Environmental microbiological monitoring of controlled areas is usually performed using a routine program, which should consider: frequency of sampling, time of sampling (during or at the conclusion of operations), duration of sampling, sample size (surface area), specific sampling equipment and techniques (Sheraba et al. 2010). There are different known techniques to perform the environmental microbiological monitoring of controlled environments: contact plates (Malik et al. 2013), settle plates (Napoli et al. 2012), swabbing (Aycicek et al. 2006), active monitoring of a known air volume (Cobo et al. 2008) and ATP-based methods to detect the presence of live or dead organic material (Aycicek et al. 2006, Turner et al. 2010).

Although there are many publications reporting environmental microbiological monitoring of clean areas in food manufacturing, drug production (Sandle et al. 2014) and surgery theatres (Landrin et al. 2005, Napoli et al. 2012) few works focused in rodent barrier facilities (Sakuma et al. 2013, Turner et al. 2010). The main objective of this work is to evaluate the results and efficacy of an environmental microbiological monitoring program established at our SPF facility during a seven-year period. This program is based in sedimentation and swabbing which are the most simple and inexpensive methods among all the methods described above. One of the goals is to satisfy the requirements for a grade C or D for microorganism-based cleanliness of European Guidelines.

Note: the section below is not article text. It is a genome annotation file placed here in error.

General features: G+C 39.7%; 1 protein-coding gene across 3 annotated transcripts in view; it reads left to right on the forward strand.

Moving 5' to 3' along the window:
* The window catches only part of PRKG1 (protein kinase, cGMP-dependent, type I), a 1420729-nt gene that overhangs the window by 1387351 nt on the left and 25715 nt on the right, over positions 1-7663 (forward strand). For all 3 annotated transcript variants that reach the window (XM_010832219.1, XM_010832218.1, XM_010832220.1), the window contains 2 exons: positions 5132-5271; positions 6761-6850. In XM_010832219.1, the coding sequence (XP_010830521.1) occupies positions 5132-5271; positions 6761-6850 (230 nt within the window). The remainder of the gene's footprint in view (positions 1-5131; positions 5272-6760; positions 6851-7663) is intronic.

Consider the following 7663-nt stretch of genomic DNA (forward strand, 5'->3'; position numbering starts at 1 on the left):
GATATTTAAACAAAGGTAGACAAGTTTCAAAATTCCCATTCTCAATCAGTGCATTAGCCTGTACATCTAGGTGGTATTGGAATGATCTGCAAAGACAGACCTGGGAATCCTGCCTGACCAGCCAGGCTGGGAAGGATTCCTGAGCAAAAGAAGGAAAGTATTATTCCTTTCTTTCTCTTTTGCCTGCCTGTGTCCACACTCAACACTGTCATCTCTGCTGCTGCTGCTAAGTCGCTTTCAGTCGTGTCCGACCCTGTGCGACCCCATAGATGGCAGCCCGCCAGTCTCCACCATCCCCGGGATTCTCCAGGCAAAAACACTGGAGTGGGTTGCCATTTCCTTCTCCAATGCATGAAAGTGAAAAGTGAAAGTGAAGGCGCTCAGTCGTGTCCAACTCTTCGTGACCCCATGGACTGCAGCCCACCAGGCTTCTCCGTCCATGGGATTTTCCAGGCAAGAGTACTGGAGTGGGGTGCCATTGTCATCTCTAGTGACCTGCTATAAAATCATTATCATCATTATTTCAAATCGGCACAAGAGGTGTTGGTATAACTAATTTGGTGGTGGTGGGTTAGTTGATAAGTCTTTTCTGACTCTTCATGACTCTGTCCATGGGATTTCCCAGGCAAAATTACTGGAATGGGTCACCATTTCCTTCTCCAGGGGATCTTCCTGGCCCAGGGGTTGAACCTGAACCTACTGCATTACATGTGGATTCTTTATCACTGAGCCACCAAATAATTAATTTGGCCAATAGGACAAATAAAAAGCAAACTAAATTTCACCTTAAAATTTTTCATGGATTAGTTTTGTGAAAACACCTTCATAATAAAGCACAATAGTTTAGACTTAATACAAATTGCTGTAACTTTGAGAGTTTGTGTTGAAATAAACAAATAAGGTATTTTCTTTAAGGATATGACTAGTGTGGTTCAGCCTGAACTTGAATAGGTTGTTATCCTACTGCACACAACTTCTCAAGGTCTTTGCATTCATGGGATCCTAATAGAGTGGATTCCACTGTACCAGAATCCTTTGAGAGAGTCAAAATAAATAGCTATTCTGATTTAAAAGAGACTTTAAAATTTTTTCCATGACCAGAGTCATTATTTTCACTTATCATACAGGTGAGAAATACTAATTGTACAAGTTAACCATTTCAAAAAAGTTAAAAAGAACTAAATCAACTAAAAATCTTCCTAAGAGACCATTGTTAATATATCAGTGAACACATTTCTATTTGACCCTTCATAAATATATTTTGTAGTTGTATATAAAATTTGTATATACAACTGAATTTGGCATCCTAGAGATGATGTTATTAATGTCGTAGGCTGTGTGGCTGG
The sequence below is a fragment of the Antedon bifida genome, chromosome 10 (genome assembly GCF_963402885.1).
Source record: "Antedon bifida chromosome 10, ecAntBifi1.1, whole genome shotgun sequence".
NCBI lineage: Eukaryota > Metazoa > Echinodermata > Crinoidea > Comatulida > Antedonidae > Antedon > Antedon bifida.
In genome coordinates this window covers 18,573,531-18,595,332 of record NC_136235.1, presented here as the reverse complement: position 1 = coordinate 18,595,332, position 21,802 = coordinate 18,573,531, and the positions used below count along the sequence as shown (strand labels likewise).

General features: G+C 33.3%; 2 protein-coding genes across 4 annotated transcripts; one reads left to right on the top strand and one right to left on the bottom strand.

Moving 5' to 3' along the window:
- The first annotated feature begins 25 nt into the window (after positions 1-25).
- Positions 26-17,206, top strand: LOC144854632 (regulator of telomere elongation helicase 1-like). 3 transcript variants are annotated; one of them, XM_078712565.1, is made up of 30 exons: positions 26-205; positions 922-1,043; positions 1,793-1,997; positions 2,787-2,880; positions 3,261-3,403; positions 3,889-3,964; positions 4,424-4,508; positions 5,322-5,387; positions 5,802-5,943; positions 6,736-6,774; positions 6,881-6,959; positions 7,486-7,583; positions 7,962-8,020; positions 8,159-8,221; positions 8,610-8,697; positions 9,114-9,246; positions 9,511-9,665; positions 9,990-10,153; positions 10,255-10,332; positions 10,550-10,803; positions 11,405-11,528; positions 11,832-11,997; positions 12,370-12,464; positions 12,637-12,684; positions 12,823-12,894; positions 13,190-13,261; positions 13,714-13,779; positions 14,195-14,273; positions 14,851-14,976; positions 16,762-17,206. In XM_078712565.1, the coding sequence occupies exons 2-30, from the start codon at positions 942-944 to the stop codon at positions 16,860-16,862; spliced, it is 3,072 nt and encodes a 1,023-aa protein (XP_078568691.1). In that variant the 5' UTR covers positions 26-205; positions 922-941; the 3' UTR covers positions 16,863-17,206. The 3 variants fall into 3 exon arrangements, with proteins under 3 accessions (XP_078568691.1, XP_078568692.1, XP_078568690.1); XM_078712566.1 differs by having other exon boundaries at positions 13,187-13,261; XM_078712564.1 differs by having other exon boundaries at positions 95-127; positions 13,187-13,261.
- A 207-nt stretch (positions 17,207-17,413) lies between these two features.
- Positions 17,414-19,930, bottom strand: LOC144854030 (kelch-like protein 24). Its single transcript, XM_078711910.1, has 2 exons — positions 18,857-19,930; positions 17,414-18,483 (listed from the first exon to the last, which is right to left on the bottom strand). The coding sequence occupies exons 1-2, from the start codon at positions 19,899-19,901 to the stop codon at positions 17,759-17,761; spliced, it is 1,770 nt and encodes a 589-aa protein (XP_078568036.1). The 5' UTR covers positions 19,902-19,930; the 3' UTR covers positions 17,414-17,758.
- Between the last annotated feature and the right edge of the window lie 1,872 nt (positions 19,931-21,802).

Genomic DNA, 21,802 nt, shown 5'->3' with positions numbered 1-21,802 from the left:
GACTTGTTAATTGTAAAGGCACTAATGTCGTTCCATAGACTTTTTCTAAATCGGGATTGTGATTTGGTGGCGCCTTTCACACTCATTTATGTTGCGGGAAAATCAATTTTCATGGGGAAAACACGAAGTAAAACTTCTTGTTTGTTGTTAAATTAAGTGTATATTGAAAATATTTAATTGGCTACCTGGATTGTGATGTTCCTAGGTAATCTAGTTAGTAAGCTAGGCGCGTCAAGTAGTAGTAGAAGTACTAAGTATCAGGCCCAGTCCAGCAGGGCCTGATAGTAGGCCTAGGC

The SPF animal facility has an area of 145.8 m2, divided in different rooms (Fig. 1). The walls are epoxy coated and the floors have integral cove bases. The first barrier is an anteroom where personnel wearing special disposable clothes have to get dressed with sterilized overall, mask and cap, special shoes and disposable gloves. Animal rooms are equipped with four racks of individually ventilated cages (IVC-Tecniplast, Milan, Italy; Alesco, São Paulo, Brazil) each, open tables and wall shelves. The facility has also a storage room; two laboratories for experimental procedures and embryo micromanipulations; and two corridors (clean and dirty). Personnel workflow is one-way only.

Figure 1 Floor plan and workflow in the SPF facility. SPF area composed of three animal rooms: 1 = breeding, 2 = mouse colonies for transgenesis, 3 = experimentation; two laboratories: 1 = animal surgery and embryo manipulation, 2 = embryo micromanipulation; an anteroom, a storage room and two corridors (clean and dirty). Dirty materials go out by the dirty corridor only. Non-SPF area composed of a euthanasia room, a washing and sterilization area and an office (striped colored area). Black arrows indicate the workflow of personnel. Measures in metres. 

All the animals in the facility were housed in the IVC racks, with 40–60% relative humidity, 20±1 °C temperature, light:dark cycles of 14:10 h, autoclaved food (Labdiet 5K67, PMI Nutrition, IN, USA) and ad libitum filtrated and autoclaved water. The facility houses more than twenty mutant lines and several mouse strains. Direct entry of animals into the rooms is allowed when they come from recognized vendors. Instead, rederivation by embryo transfer is performed when animals come from research institutions with unknown health status.